In a milestone revelation this month, it was announced that the United States has administered more than 150 million doses of the COVID-19 vaccine and that all Americans will be eligible to receive it before the end of the summer. What an amazing mark of progress we have achieved, given that merely a year ago public health experts were telling us that staying at home for a few weeks would “stop the spread” before life returned to normal again. The world certainly did not understand the severity of the pandemic that would turn out to be a once-in-a-century global event.
So how did we get here? The short answer: American innovation.
America’s free-enterprise system sparked innovation across every industry, with restaurants adjusting to offer curbside pickup or delivery, manufacturers across different sectors pitching in to produce hand sanitizer and pharmaceutical companies going into overdrive to fight COVID-19 with unprecedented manufacturing and distribution efforts. In less than a year, more than two dozen companies worked on developing a vaccine, and nearly one-quarter of the U.S. population is fully vaccinated.
To make this happen, the government leaned on existing private sector partnerships while quickly allocating billions more for manufacturing new treatments and testing the efficacy of existing drugs. Congress worked to support the National Institutes of Health, the Food and Drug Administration and other public health entities, enabling them to share research and cut red tape so that drug makers could launch their industry wide fight against COVID-19.
Thankfully, the American free-market system spurs private innovation and helps products reach consumers quickly, especially in times of need. This is how we’ve led the charge in developing lifesaving drugs for decades and why we outpaced the world in COVID-19 vaccine development. Just look at the results: Americans can now receive widely available vaccines free of charge. This enables our nation to now begin returning to work and school, giving families the relief they’ve long needed.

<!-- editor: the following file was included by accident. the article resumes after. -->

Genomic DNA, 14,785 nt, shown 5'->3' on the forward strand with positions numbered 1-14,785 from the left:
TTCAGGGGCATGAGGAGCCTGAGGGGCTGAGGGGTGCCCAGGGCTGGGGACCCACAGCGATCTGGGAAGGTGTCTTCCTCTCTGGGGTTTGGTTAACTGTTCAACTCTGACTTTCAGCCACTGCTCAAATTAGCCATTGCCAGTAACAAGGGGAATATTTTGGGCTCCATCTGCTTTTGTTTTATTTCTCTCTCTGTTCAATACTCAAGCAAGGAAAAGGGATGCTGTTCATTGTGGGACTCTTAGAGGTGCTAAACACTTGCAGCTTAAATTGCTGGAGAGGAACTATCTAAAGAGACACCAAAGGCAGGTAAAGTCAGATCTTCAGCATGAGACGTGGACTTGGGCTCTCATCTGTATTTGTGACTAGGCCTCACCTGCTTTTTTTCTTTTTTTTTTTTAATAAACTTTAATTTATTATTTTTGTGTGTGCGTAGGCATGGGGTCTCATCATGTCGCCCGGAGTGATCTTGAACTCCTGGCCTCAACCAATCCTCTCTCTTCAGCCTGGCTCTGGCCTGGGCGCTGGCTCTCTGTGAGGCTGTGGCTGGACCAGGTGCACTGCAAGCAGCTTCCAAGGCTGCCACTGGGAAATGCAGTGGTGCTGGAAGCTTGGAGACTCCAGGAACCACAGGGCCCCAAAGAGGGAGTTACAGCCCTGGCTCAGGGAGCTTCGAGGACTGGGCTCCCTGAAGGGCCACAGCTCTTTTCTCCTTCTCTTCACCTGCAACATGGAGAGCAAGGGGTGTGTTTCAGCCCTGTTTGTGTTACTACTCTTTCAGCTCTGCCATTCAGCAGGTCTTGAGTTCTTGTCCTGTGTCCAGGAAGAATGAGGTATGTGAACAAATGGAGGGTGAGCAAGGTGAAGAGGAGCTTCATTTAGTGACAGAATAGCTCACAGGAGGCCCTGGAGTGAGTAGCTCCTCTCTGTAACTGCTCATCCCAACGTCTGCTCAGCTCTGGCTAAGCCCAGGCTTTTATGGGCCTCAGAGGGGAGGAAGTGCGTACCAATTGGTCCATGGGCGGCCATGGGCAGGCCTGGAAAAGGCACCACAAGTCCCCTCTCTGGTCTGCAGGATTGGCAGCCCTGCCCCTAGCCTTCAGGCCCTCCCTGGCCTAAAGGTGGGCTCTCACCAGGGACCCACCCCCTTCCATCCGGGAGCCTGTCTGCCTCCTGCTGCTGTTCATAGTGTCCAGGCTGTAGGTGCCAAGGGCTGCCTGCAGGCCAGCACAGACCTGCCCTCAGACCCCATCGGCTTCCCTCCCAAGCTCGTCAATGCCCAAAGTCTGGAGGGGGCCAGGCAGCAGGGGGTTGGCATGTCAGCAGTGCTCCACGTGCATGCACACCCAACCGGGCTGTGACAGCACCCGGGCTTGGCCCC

But the need for U.S. pharmaceutical innovation will not end with this pandemic. We must ensure companies can continue to invest and innovate for future challenges — finding new cures for cancer, fighting diseases and ensuring we’re prepared for the next pandemic.
Thankfully, the American system has not caved to the mistakes of other nations. Countries that have implemented socialized medicine and price caps have seen innovation stall and access decline because they cannot pay for the newest and best drugs. The United States must continue to defend our free-market system from the failures of socialized medicine.
But sometimes, this is less straightforward than it seems. Rarely do we see bills in Congress that seek to change everything all at once. Instead, the changes typically happen slowly over time until you end up exactly where you did not want to be.
Right now, progressives want to tack price controls and Medicare negotiation onto the recently unveiled infrastructure proposal. Price controls, especially in the form of an international price index model, could skew market forces and dissuade innovators from continuing their ongoing production or research and development efforts. Moreover, Medicare negotiation would lead the federal government to penalize companies that could not meet certain price thresholds, thereby reducing available medicines for seniors and limiting access for all patients.
Can you see how this begins to add up?
America’s health innovators were more than prepared to embrace COVID-19. Public-private partnerships and our competitive free-market system ensured we already had the essential science and technology in place, enabling the government to step in quickly to boost companies’ speed and capacities to reach a scale previously unimagined.
This crisis has reminded us of why our system is the best in the world for patients. We cannot forget these lessons if we want to be ready for the next one. Policymakers must learn from this experience, defend against policies that would erode our system and apply the same sound principles of transparency and free enterprise to health policy moving forward.
Matthew Kandrach is president of Consumer Action for a Strong Economy, a free-market oriented consumer advocacy organization.
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Correction: A previous version of this op-ed misstated the number of vaccines developed by manufacturers in less than a year.